erratic vs fickle what difference

what is difference between erratic and fickle

English

Alternative forms

  • erratick, erraticke, erratique (all obsolete)

Etymology

From Latin erraticus; compare Old French erratique.

Pronunciation

  • IPA(key): /ɪˈɹætɪk/
  • Rhymes: -ætɪk

Adjective

erratic (comparative more erratic, superlative most erratic)

  1. unsteady, random; prone to unexpected changes; not consistent
    Henry has been getting erratic scores on his tests: 40% last week, but 98% this week.
  2. Deviating from normal opinions or actions; eccentric; odd.
    erratic conduct

Antonyms

  • consistent

Derived terms

  • erratical
  • erratically
  • erraticness

Translations

Noun

erratic (plural erratics)

  1. (geology) A rock moved from one location to another, usually by a glacier.
    • 2003, Bill Bryson, A Short History of Nearly Everything, BCA 2003, p. 372:
      The term for a displaced boulder is an erratic, but in the nineteenth century the expression seemed to apply more often to the theories than to the rocks.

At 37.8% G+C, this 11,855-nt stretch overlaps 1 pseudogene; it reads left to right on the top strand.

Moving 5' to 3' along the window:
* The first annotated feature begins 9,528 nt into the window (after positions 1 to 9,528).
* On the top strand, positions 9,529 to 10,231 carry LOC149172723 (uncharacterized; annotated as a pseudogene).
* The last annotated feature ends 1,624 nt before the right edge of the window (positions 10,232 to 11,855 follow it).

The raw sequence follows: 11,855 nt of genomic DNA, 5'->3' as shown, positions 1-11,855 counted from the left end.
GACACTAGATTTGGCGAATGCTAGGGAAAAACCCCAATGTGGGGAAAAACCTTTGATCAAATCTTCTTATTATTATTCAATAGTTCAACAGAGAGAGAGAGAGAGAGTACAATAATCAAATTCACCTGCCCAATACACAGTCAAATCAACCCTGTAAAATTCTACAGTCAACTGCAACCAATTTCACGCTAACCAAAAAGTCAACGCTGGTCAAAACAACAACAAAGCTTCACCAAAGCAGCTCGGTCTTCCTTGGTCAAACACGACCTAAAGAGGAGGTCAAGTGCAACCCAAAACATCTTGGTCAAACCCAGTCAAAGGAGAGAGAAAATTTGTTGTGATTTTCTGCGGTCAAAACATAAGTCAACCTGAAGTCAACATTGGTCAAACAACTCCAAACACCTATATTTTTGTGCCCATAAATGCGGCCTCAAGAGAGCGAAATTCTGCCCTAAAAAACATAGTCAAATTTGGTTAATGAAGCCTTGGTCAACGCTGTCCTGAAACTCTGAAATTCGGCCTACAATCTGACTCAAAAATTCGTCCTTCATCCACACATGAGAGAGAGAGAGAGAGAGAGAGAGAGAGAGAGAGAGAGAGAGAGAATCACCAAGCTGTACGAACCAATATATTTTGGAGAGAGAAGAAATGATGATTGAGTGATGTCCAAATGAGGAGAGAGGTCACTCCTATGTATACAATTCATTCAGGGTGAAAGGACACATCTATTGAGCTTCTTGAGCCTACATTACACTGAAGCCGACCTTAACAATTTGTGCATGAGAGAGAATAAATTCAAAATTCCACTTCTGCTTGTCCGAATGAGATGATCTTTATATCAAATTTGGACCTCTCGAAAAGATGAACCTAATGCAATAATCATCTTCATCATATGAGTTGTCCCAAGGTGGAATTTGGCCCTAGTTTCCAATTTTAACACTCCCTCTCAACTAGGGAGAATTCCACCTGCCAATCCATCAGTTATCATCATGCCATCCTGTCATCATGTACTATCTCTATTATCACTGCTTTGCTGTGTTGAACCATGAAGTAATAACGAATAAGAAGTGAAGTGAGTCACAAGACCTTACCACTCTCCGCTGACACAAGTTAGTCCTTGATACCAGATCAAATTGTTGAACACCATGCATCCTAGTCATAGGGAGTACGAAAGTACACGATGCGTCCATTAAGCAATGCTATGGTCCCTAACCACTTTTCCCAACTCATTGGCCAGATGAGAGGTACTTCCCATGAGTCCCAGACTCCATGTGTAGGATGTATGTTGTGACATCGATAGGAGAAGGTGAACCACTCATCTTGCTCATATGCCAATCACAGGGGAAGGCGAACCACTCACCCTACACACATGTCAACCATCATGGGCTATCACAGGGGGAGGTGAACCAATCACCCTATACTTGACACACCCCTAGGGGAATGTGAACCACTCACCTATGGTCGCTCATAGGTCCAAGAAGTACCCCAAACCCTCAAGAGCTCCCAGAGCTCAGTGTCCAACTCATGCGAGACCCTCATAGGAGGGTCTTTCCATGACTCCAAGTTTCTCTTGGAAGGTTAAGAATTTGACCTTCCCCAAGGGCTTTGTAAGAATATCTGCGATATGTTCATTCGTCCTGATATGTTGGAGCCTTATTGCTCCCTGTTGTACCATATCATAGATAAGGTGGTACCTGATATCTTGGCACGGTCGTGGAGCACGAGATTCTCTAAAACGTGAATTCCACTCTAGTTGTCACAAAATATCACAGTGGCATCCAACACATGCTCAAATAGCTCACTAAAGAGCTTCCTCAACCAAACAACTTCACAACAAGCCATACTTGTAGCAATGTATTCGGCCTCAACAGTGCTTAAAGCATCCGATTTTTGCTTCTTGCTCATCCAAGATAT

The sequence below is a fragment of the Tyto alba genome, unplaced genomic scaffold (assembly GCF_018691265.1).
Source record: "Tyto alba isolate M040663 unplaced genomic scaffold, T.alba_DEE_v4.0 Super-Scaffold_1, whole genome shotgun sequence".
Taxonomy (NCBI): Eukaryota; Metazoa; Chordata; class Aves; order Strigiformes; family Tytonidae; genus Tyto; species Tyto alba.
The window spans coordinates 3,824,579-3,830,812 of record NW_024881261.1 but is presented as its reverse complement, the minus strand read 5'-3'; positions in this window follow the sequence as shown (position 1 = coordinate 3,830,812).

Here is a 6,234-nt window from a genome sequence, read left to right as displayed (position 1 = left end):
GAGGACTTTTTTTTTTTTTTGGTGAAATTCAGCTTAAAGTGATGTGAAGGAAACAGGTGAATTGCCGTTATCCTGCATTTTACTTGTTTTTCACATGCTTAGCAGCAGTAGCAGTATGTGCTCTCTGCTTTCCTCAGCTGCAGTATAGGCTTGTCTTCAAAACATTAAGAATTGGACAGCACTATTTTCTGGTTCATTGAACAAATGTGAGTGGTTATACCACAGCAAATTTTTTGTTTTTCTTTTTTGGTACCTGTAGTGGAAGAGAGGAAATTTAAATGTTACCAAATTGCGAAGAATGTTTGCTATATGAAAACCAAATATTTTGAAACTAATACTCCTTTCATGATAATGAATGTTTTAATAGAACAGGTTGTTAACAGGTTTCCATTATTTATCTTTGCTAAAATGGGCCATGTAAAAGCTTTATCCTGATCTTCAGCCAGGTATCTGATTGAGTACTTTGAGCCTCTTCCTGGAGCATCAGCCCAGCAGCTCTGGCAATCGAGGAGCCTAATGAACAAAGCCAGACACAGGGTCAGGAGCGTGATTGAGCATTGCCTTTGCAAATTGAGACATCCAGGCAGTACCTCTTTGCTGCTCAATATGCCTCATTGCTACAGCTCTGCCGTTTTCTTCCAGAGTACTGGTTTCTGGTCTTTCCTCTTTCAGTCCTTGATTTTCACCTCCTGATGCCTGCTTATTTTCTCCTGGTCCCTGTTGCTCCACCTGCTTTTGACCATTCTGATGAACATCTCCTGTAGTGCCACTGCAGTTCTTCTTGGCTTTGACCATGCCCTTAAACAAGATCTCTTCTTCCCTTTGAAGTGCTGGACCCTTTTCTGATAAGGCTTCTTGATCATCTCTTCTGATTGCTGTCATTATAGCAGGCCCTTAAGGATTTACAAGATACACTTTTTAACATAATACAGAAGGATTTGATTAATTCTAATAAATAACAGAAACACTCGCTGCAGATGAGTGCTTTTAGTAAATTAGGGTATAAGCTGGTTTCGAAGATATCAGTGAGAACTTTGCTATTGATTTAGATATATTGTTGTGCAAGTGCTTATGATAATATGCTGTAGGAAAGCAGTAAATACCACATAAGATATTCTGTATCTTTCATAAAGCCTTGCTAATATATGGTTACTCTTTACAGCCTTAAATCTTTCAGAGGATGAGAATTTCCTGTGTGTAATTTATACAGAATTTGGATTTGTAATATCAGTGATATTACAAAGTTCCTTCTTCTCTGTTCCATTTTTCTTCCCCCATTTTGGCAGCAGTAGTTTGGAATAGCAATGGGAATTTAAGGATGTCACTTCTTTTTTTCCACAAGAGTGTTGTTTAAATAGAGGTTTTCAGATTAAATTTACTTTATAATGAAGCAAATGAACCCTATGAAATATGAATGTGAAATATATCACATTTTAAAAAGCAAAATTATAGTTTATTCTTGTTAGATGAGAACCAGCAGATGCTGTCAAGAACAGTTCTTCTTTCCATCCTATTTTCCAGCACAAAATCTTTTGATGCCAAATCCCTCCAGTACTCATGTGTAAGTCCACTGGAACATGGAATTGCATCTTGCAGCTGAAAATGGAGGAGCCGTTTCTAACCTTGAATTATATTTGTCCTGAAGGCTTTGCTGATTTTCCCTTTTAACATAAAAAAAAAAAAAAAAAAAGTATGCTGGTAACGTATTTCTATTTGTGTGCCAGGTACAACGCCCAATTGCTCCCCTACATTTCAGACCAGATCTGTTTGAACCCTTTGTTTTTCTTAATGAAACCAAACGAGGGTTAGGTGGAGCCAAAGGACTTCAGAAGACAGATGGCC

2. Anything that has erratic characteristics.

Synonyms

  • (glaciers): dropstone

Translations

Anagrams

  • Cartier, cartier, cirrate, rice rat


English

Pronunciation

  • IPA(key): /ˈfɪk.əl/
  • Rhymes: -ɪkəl

Etymology 1

From Middle English fikil, fikel, from Old English ficol (fickle, cunning, tricky, deceitful), equivalent to fike +‎ -le. More at fike.

Adjective

fickle (comparative fickler or more fickle, superlative ficklest or most fickle)

  1. Quick to change one’s opinion or allegiance; insincere; not loyal or reliable.
  2. (figuratively) Changeable.
    • 2014, Paul Salopek, Blessed. Cursed. Claimed., National Geographic (December 2014)[1]
Derived terms
Translations

Etymology 2

From Middle English fikelen, from fikel (fickle); see above. Cognate with Low German fikkelen (to deceive, flatter), German ficklen, ficheln (to deceive, flatter).

Verb

fickle (third-person singular simple present fickles, present participle fickling, simple past and past participle fickled)

  1. (transitive) To deceive, flatter.
  2. (transitive, Britain dialectal) To puzzle, perplex, nonplus.

Anagrams

  • Fickel

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